Pro-government MPs clashed with MPs of former coalition partner Jumhooree Party (JP) and opposition Maldivian Democratic Party (MDP) today over amendments proposed to the Human Rights Commission of Maldives (HRCM) Act of 2006.
During debate on the government-sponsored amendments, JP MP for Dhagethi, Ilham Ahmed, objected to giving powers to the HRCM to suspend employees of state institutions for two weeks for not complying with the commission’s orders.
The proposed amendment to Article 26(b) of the HRCM Act also confers the authority to impose a fine of between MVR3,000 (US$195) and MVR25,000 (US$1,621) for non-compliance.
The JP deputy leader contended that the powers could be misused to either arbitrarily fine or “bring into disrepute” a state employee over “simple matters,” adding that HRCM members would be “under the control” of the majority party in parliament.
Some members of independent commissions have “for sale boards on them,” he alleged, and could be bribed to issue reports.
Responding to the criticism, Majority Leader Ahmed Nihan noted that the existing law empowers the HRCM to place individuals under house arrest for three months over non-compliance with orders.
Moreover, the commission has the authority to dismiss employees of state institutions for non-compliance.
Attempts to mislead the public were “regrettable” as the government’s intention was to “provide relief”, said the Progressive Party of Maldives’ (PPM) parliamentary group leader.
The amendments (Dhivehi) were submitted on behalf of the government at today’s sitting of parliament by PPM MP Jaufar Daood.
The purpose of the legislation was to bring the HRCM law in line with the new constitution adopted in August 2008, he said.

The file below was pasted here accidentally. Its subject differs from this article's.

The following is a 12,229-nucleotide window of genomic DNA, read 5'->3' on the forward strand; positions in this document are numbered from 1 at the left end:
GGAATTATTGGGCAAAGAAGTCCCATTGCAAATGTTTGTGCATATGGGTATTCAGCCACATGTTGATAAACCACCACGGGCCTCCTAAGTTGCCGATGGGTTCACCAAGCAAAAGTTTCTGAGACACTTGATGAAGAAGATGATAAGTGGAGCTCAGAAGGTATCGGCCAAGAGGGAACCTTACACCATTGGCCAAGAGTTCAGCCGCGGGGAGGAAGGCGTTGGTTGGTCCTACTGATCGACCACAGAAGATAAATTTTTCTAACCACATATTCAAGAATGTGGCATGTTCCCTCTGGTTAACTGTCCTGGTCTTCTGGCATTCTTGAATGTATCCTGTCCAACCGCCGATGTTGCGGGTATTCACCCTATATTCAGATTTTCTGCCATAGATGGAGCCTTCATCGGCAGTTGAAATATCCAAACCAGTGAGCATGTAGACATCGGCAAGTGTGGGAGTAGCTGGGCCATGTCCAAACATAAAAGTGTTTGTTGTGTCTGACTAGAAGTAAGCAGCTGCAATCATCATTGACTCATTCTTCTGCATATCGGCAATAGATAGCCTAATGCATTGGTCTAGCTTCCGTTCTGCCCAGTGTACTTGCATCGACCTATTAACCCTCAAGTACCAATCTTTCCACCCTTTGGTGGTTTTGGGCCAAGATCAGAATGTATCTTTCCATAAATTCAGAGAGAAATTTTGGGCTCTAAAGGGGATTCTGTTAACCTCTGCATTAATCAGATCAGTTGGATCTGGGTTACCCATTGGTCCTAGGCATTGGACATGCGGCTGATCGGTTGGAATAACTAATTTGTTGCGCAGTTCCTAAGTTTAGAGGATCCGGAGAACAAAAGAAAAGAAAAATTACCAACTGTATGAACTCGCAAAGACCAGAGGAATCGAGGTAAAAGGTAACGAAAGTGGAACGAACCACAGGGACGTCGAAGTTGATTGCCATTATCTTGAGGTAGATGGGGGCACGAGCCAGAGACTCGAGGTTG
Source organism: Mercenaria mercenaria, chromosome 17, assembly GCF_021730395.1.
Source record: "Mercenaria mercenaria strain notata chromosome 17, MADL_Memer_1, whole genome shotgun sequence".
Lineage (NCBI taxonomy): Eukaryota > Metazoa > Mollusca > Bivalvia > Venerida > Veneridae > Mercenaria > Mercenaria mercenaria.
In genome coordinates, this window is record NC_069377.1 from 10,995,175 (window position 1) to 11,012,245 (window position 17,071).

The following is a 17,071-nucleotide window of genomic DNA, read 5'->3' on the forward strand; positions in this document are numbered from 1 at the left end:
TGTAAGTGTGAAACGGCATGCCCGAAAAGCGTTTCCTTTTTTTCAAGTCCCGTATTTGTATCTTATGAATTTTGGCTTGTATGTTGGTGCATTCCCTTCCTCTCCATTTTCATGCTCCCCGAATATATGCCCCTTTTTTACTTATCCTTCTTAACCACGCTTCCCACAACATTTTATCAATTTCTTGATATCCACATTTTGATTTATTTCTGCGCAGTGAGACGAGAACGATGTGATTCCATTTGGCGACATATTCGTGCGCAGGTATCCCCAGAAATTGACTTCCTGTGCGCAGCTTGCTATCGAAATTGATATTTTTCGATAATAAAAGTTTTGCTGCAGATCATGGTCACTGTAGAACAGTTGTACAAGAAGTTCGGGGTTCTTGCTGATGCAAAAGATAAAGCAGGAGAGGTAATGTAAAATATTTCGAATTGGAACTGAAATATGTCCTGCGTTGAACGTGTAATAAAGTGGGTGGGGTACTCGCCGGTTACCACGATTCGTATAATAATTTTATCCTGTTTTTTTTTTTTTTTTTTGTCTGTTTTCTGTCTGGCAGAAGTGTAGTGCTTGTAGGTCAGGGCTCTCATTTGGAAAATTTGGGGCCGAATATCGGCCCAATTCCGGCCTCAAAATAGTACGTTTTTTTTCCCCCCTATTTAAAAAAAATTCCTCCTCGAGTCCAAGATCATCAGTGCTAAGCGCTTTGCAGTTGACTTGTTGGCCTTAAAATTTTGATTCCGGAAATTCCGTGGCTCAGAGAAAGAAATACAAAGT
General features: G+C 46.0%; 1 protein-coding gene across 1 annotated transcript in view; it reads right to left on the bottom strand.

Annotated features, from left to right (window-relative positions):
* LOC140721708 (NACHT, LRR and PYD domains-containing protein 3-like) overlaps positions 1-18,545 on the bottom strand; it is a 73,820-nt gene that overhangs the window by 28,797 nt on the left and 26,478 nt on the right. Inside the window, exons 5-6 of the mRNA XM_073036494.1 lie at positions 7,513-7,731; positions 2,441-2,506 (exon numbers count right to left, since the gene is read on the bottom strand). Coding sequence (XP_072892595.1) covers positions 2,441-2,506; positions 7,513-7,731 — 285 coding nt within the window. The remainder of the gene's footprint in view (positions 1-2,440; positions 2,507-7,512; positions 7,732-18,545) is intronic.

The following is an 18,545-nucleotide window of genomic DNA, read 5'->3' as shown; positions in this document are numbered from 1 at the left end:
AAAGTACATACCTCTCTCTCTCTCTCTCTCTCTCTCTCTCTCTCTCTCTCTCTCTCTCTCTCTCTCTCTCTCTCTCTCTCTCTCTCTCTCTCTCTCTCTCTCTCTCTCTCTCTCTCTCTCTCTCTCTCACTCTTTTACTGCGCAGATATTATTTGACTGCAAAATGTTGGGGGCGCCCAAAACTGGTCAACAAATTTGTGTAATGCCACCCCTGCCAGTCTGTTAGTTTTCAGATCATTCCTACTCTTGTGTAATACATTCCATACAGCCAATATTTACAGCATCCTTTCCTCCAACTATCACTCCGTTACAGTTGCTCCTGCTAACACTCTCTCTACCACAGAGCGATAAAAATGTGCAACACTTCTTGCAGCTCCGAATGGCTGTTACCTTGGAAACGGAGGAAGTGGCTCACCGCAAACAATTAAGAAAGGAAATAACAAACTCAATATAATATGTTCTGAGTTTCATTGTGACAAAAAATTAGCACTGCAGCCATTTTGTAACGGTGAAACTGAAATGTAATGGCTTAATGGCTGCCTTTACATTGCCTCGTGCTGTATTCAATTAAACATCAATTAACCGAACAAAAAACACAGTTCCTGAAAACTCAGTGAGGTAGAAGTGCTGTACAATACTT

Some provisions in the HRCM law – enacted two years before the ratification of the new constitution – conflicted with articles 189 through 198 of the constitution, which specifies the responsibilities and powers of the commission, Daood said.
During the debate, PPM MP Saud Hussain argued that the current administration inherited the task of amending laws for adherence to the new constitution as the previous parliament failed to do so during the past five years.
Opposition MPs, however, contended that the then-opposition parties used their provisional majority in parliament to obstruct the MDP government.
The amendments to the HRCM Act are among a number of bills drafted by the Attorney General’s Office to bring outdated laws in line with the new constitution.
The current administration’s the legislative agenda is comprised of 207 bills, including 98 new bills and 109 amendments to existing laws.
During today’s debate, JP MP for Kendhoo, Ali Hussain, meanwhile contended that parliament and not the executive should decide among candidates who apply for HRCM membership.
The president should not have “all the powers” to decide whom to appoint as members of the HRCM, he added.
PPM MP Ali Shah noted, however, that the Majlis had the authority to reject nominees forwarded by the president for parliamentary consent.